Bill C-71 Senator André Pratte Comments on Timing, Communication — Senator André Pratte, the sponsor of the Canadian government’s Bill C-71 in the upper house of parliament, didn’t exclude passage of the planned law this year, but didn’t indicate any specific timing, he told today in a short Q&A. He also advised sending personal e-mails instead of form letters when contacting senators.

Pratte told the Senate earlier this week that Bill C-71 wouldn’t be amended to include the new gun bans being examined by the government.

What Is Bill C-71

  • The government proposed Bill C-71 to seize more guns from federally licensed hunters and sport shooters after they die. If passed, the law would also make it harder for them to buy, sell, own and transport firearms while they are alive.
  • Go here for more info and to get The Bill C-71 Book as a free PDF. Go here to buy a paperback copy from Amazon. (We get a small commission if you use that link, so please use it.)
  • The Canadian Shooting Sports Association delivered hard copies of The Bill C-71 Book to every senator. Gun stores encouraged their customers to read it.

Who Is André Pratte

Senator Andre Pratte

  • Sponsor of Bill C-71 in the Senate
  • Member of Senate Standing Committee on Legal and Constitutional Affairs
  • Named senator from Quebec by Prime Minister Justin Trudeau in 2016
  • Member of the Independent Senators Group
  • Former journalist, editor-in-chief of La Presse 2001-2015

Bill C-71 in the Senate

  • Sept. 25: Introduced
  • Sept. 27: Speech by Pratte for second reading. Take 20 minutes to read the speech and the Q&A.

Next Steps

  • Oct. 04: Government briefing
  • After Oct. 08: “After Thanksgiving break, my office will organize briefings on gun violence, gun control, and the main components of this bill,” Pratte told the Senate in this week’s speech.
  • Review by Senate Standing Committee on Legal and Constitutional Affairs (LCJC)
  • Specific timing isn’t public. Conservative Party Leader Andrew Scheer suggested Sept. 19 it could be passed this fall.

Q&A With André Pratte

Pratte spoke today by e-mail in response to questions from, which translated his comments. The original French replies are below. (Réponses originales en français ci-dessous.) How do you see the timing, procedures, committees … Is there a chance the Senate review could be completed this year, perhaps even adoption this year and Royal Assent on Dec. 5?

Pratte: The bill is currently in second reading. Once this stage is over, it will be studied in committee, then in third reading. It’s impossible to predict the duration of this work. Everything will depend on the time that senators from different parliamentary groups want to devote to each step. In committee, given the importance of the bill, senators will probably want to hear a good number of witnesses, which will require a certain amount of time.

That said, if everybody collaborates, it is certainly feasible to pass the bill within a reasonable deadline.

Would you have any recommendations or do’s and dont’s for people contacting senators?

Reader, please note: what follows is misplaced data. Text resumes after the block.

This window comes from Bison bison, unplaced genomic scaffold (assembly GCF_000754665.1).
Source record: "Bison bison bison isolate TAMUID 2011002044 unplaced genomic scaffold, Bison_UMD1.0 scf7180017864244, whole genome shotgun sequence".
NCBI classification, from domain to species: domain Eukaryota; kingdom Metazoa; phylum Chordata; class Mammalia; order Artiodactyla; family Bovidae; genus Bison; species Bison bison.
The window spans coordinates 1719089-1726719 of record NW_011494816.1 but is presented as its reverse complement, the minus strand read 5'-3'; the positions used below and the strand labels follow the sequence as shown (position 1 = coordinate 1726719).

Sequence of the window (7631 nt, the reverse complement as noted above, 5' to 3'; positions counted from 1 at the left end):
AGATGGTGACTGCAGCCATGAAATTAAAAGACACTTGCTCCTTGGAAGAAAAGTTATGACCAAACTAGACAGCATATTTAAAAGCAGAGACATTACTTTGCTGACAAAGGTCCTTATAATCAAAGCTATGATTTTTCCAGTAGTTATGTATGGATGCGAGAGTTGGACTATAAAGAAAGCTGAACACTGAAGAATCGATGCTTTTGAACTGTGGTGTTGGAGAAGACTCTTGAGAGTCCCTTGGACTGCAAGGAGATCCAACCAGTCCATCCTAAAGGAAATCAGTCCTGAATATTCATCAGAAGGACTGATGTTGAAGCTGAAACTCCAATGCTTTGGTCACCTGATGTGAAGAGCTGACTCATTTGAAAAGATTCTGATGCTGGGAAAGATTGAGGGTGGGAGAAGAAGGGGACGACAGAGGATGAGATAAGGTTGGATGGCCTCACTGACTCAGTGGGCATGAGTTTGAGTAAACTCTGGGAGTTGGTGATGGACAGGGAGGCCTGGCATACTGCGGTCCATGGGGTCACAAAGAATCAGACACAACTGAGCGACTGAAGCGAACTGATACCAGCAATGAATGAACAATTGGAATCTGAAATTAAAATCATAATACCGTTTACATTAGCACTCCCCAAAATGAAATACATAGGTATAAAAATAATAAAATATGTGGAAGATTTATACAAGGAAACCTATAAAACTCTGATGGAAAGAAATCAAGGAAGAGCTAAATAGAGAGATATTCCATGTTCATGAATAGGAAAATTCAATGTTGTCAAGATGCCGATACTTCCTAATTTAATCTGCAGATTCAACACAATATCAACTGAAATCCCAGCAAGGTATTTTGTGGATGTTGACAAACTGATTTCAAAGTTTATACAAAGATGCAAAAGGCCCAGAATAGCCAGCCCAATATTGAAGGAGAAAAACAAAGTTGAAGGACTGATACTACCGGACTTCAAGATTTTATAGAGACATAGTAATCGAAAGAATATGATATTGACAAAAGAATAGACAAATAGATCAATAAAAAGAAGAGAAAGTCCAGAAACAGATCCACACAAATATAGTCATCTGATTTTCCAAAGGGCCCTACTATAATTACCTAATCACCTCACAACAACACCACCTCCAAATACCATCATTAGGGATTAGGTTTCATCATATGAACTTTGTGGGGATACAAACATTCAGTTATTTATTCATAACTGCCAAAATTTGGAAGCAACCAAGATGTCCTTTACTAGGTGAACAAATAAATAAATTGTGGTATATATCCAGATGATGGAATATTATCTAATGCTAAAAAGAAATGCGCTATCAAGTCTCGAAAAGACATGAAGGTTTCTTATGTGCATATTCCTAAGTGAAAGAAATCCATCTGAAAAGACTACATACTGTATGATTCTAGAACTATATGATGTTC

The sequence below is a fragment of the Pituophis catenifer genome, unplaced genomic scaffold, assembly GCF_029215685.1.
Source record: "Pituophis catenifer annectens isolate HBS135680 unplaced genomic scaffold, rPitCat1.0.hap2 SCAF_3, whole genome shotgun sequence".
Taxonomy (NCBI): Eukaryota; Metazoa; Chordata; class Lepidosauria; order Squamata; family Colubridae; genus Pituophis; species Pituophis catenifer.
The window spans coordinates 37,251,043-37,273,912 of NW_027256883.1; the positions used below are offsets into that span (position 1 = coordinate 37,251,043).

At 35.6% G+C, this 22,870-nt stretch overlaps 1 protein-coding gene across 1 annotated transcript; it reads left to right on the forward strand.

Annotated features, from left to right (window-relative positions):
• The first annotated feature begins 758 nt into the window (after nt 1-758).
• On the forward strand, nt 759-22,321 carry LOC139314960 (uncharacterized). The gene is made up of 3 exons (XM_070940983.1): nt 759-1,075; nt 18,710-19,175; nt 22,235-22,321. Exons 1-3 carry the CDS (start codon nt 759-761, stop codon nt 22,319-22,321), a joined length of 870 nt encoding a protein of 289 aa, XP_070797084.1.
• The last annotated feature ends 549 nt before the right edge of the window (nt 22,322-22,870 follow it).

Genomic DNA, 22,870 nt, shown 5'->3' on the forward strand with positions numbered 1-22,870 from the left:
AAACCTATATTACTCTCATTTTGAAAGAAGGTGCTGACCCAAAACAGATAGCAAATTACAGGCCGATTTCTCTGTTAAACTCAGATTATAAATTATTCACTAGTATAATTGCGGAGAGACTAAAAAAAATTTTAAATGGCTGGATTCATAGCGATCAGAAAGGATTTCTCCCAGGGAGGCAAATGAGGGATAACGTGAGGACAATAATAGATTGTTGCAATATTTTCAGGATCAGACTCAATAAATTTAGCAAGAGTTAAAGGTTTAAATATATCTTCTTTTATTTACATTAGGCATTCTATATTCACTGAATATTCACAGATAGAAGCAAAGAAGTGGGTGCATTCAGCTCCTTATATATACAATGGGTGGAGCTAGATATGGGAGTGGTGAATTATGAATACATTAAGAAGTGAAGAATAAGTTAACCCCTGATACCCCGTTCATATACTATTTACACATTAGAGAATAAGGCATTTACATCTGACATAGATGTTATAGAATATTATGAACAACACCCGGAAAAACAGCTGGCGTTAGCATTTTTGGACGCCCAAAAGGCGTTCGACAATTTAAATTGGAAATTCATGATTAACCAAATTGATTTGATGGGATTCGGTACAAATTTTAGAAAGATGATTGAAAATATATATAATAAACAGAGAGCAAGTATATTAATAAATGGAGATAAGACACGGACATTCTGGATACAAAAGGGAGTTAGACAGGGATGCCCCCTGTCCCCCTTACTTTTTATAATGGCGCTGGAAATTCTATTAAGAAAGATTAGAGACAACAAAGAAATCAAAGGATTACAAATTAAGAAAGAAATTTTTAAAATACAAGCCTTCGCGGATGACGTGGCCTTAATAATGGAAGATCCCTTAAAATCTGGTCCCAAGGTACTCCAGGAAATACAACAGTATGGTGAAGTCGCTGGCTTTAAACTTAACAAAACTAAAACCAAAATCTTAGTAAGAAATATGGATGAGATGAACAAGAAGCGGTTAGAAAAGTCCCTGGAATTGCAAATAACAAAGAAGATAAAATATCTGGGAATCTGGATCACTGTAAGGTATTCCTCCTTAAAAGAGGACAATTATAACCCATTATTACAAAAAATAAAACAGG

Pratte: I notice that on this bill as with others, we receive the same e-mail several times from different people. In my opinion, these form e-mails are not very effective. In my view at least, I far prefer when a citizen writes their own text to express their ideas, rather than circulating a text prepared in advance.

I am very interested in reading what people, for or against the bill, have to say. I try to answer everyone, but the number of emails received sometimes makes this task impossible. Certainly, I read everything carefully.

Bill C-71 Won’t Be Amended to Include New Bans

After his speech this week to the Senate, Pratte answered a question on whether Bill C-71 would be amended to include the new bans being examined by the government. Here is an excerpt:

“The idea is that Bill C-71 is one thing, a significant but modest change in our gun-control regime. The idea of banning handguns or even assault weapons is another possibility that the government is looking at, and the government will take its time before making a decision after consulting Canadians.”

Related Information


Version Originale Que pouvez-vous dire du calendrier, du processus, des comités … Est-il envisageable que le Sénat finisse ses travaux en 2018, ou que la loi soit adoptée en 2018 … voir même Sanction Royale le 5 décembre?

Le projet de loi est présentement en 2e lecture. Une fois cette étape terminée, il sera étudié en comité, puis en 3e lecture. La durée de ces travaux est impossible à prévoir. Tout dépendra du temps que les sénateurs des différents groupes parlementaires veulent consacrer à chaque étape. En comité, compte tenu de I’importance du projet de loi, les sénateurs voudront sans doute entendre bon nombre de témoins, ce qui exigera un certain temps.

Cela dit, avec la collaboration de tous, il est certainement faisable que le projet de loi soit adopté dans des délais raisonnables.

Auriez-vous des conseils pour les citoyens souhaitant s’exprimer aux senateurs?

Je remarque que sur ce projet de loi comme pour d’autres, nous recevons plusieurs fois le même courriel, venant de personnes différentes. À mon avis, ces courriels envoyés à la chaîne sont peu efficace. Pour ma part en tout cas, je préfère de loin qu’un citoyen écrive son propre texte pour exprimer ses idées, plutôt que de faire circuler un texte préparé d’avance.

Je suis très intéressé à lire ce que les gens, pour ou contre le projet de loi, ont à dire. J’essaie de répondre à chacun, mais le nombre de courriels reçus rend parfois cette tâche impossible. Chose certaine, je lis tout attentivement.

© 2018